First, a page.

Finance · April 01, 2021

How to Avoid Becoming Overleveraged When Investing in Real Estate

Without a doubt, smart financing can help you become a successful property investor. When you buy a home, you typically apply for a mortgage—but that might not be the best choice if you're investing in real estate.

Overextending yourself with several large loans, combined with the costs of maintaining a rental property or multiple properties, can add up. Ongoing repairs, long-term vacancies and late-paying tenants are just a few of the challenges property investors face. If you fall behind, or become overleveraged, you might have difficulty securing credit in the future.

Financing rental properties

Generally, loans for rental properties are viewed as higher-risk than a mortgage on your primary home. Banks may not consider income from rental properties when reviewing loan applications. Instead, you'll need to show that you have adequate income and savings to support the new mortgage. As an investor, you should also expect your interest rate to be higher than the rate for a primary home loan.

Your long-term objectives should be considered when choosing between loan options. A longer-term loan with a lower monthly payment may increase your cash flow, but you'll pay more in interest over the life of the loan. A shorter-term loan increases your payment, but you'll build equity faster and pay less in interest.

Types of loans available

When starting out, you may choose to finance a rental property similarly to a primary home with a mortgage loan. For serious, long-term investors, additional options are worth considering. Some of the alternatives include the following:

  • Fixed-rate mortgage loans: Investors may prefer a fixed-rate loan with steady payments for ease of expense management.
  • Adjustable-rate mortgage loans: If you plan on selling the property within 5 years, an adjustable-rate loan offers lower rates upfront.
  • Zero-down loans: Experienced flippers may be able to qualify for a short-term, zero-down loan, giving them time to buy a fixer-upper, renovate it and sell it for a higher price.
  • Home equity loans: You can leverage the equity in your primary residence when you use a home equity loan to finance a rental property.
  • Lines of credit: Access to a line of credit allows investors to act quickly when they find a property that fits their investment criteria.

How to avoid becoming overleveraged

Before you purchase an investment property, consider using one or more of the following strategies to avoid becoming overleveraged:

Make a larger down payment

Increasing your cash down gives you more equity from the get-go and allows you to keep your debt-load manageable. A higher down payment may also be more attractive to sellers.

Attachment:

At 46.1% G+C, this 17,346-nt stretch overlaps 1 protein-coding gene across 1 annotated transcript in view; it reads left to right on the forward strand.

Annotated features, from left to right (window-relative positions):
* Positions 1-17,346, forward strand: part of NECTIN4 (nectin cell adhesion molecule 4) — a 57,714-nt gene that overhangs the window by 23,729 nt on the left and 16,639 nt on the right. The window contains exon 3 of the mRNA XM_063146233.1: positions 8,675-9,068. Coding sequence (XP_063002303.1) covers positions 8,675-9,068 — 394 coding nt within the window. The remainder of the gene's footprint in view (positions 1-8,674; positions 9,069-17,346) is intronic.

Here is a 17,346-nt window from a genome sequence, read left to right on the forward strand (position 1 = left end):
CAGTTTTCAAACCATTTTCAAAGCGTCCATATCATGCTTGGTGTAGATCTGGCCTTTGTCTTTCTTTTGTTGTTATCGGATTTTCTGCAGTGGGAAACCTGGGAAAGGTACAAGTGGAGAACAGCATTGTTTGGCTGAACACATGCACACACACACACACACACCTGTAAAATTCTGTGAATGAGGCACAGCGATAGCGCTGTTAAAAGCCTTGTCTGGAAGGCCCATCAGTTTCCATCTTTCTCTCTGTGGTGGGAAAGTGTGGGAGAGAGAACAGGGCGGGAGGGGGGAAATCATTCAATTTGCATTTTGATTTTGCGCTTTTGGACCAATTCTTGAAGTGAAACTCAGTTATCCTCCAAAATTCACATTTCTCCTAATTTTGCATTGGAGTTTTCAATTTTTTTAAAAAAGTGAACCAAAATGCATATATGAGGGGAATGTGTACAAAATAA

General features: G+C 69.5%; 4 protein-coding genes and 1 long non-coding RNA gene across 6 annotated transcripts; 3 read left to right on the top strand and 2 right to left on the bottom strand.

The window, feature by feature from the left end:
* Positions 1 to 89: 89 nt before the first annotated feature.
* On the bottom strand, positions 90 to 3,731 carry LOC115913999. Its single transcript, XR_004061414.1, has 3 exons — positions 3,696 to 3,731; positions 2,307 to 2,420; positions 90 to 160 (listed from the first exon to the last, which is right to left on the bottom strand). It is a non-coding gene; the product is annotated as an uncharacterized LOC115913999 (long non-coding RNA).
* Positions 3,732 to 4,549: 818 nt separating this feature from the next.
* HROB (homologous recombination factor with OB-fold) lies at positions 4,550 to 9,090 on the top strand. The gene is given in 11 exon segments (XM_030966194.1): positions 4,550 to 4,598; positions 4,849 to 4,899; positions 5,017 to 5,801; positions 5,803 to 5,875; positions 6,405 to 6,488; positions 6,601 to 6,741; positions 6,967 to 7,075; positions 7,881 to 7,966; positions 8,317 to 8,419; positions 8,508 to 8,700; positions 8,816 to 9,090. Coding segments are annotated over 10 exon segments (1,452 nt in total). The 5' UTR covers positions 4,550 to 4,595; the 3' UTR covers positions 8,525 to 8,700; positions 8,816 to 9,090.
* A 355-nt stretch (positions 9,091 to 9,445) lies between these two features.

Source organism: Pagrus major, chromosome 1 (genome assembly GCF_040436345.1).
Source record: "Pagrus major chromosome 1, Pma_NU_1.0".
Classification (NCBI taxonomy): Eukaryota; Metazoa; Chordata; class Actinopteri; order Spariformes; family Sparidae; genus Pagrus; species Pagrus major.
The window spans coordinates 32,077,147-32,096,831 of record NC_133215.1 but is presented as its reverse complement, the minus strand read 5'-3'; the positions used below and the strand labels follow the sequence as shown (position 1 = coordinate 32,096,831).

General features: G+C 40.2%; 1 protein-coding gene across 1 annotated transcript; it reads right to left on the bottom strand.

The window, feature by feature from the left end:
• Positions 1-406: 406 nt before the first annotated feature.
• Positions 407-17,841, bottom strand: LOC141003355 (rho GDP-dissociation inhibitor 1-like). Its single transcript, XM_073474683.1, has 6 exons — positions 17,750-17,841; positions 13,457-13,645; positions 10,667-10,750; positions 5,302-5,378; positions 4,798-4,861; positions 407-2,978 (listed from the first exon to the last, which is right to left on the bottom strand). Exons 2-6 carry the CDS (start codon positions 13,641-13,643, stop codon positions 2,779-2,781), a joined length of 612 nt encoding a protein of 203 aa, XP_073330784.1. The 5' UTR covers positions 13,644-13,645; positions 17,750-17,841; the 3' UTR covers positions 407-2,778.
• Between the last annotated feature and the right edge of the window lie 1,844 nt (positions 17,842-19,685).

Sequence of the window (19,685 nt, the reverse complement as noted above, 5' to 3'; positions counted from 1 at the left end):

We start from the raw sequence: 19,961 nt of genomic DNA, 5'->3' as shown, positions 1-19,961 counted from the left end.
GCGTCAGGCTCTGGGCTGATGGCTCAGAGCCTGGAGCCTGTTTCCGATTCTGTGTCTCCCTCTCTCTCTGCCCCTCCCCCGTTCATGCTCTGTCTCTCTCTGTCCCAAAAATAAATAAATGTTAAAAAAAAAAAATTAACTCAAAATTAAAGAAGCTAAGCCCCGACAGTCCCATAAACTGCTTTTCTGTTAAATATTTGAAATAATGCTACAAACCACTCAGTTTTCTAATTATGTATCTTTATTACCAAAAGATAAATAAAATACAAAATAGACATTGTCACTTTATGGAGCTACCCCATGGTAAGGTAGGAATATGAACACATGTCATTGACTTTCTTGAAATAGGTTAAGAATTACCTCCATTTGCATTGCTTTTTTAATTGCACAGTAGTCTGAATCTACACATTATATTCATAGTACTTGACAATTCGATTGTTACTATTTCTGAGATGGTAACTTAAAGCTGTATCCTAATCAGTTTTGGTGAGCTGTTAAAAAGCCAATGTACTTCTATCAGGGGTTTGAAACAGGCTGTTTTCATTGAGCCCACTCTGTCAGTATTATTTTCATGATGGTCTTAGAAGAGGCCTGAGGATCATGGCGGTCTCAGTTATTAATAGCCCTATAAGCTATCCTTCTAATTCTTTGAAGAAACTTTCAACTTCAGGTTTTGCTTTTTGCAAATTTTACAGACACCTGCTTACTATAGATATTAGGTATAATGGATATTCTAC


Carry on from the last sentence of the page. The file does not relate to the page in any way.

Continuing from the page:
Focus on building equity over cash flow

You may be tempted to use the income from your rentals for personal spending. However, in the early years, your focus should be on building equity, not generating excess cash flow. The more equity you build, the less you'll owe to others. If you find yourself with excess cash, it's a good idea to pay down or pay off some of your loans—or save the cash to invest in another property, if a good deal comes along.

Restructure existing loans

When you're first starting out as an investor, chances are you may not qualify for the best interest rates. As you build your portfolio and show steady income from your properties, you may be able to restructure or refinance some of your loans and find better terms.

Calculate costs before buying

An experienced investor will investigate the average rent charged for a property, along with maintenance costs and expected renovation expenses. Combined with financing costs, this data allows you to analyze the profitability of a specific investment. You'll need to understand the costs of bringing the property into a habitable condition compared to how much a tenant will be willing to pay to live there.

Set profitability standards

When you're scouring the market and not finding what you want, sitting back may be the best alternative. Rather than overpay for a rental, you may want to look at your existing portfolio and focus on increasing property management revenue. This strategy will help ensure you're able to weather the ups and downs of the market without being forced to buy a property that might not give you the return you need.

Prioritizing long-term thinking

Investing in residential rental properties can provide a supplemental income stream to carry you into retirement. Understanding your risk tolerance and risk capacity will help determine the right timing and type of real estate investment that works best for you. Aim to structure your financing to reduce your leverage, which can help you achieve long-term success as you grow your portfolio.


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